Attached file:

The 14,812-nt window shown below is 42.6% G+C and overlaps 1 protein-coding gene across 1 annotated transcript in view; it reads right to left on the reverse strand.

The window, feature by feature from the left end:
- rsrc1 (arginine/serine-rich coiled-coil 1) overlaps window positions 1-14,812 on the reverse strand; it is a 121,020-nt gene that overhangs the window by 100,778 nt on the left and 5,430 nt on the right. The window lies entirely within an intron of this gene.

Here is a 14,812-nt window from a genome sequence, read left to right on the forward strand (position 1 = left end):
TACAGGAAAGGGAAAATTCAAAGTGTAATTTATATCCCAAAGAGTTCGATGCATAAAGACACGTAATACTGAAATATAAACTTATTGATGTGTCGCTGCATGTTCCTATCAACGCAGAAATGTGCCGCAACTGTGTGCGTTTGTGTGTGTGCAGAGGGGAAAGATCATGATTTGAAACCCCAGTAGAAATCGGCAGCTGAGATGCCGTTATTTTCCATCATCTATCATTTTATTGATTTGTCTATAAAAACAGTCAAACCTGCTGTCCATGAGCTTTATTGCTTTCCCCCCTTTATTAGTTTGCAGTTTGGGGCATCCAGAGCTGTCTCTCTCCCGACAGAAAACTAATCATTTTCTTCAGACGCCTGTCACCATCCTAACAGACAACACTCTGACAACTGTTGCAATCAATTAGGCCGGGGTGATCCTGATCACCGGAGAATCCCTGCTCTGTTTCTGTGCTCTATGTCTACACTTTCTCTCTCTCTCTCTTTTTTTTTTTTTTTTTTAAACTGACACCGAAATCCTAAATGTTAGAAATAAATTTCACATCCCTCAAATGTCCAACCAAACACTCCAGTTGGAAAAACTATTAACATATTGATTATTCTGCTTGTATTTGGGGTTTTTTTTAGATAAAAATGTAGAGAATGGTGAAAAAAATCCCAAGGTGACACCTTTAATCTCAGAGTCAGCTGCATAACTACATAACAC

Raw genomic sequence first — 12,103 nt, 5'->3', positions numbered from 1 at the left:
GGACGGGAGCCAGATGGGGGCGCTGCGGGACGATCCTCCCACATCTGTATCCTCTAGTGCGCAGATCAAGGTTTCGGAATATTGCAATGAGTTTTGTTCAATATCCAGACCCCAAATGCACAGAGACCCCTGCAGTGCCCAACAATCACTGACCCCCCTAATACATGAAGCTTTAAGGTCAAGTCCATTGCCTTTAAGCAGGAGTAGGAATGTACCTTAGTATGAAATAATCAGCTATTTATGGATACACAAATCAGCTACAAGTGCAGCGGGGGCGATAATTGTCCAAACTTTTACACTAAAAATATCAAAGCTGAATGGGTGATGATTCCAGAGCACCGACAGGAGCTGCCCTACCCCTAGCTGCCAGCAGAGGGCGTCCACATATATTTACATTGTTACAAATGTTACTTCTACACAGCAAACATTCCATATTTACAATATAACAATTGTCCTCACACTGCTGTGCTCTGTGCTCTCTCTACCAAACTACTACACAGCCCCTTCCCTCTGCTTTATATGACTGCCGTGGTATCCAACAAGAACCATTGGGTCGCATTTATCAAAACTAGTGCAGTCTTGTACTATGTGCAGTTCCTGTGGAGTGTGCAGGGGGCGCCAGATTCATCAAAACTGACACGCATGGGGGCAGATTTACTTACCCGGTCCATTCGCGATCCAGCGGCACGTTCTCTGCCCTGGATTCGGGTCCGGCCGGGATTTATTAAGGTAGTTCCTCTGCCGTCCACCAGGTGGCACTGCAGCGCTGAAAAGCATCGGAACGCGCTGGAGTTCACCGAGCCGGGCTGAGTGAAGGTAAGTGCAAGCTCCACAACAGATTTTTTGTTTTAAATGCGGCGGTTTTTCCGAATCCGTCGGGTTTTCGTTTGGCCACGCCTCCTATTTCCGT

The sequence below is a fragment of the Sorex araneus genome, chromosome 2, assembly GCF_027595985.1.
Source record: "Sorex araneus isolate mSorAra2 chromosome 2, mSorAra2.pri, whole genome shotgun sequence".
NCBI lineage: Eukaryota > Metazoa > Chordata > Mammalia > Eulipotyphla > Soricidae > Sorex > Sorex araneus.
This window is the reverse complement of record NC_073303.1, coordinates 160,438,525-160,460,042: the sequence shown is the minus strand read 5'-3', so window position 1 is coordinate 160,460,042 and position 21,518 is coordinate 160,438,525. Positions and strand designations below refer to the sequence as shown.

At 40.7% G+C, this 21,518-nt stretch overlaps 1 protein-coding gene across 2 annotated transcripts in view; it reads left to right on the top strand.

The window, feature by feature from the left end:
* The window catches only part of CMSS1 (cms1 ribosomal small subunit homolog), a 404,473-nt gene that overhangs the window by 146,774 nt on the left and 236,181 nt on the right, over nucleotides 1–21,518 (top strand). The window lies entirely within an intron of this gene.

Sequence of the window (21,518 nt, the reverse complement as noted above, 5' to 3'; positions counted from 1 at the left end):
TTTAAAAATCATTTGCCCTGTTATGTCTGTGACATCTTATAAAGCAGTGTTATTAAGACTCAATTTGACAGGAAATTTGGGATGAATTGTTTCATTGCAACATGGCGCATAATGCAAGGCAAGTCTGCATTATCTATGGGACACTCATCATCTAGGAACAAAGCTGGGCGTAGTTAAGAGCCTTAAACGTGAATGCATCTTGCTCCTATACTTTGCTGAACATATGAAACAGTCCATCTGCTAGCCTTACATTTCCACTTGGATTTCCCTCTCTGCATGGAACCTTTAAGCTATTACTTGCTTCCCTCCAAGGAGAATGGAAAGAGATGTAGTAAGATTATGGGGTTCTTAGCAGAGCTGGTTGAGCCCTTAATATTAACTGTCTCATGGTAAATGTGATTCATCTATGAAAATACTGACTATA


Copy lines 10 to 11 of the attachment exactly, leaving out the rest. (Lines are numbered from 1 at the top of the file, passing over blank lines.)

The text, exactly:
NCBI lineage: Eukaryota > Metazoa > Chordata > Mammalia > Eulipotyphla > Soricidae > Sorex > Sorex araneus.
This window is the reverse complement of record NC_073303.1, coordinates 160,438,525-160,460,042: the sequence shown is the minus strand read 5'-3', so window position 1 is coordinate 160,460,042 and position 21,518 is coordinate 160,438,525. Positions and strand designations below refer to the sequence as shown.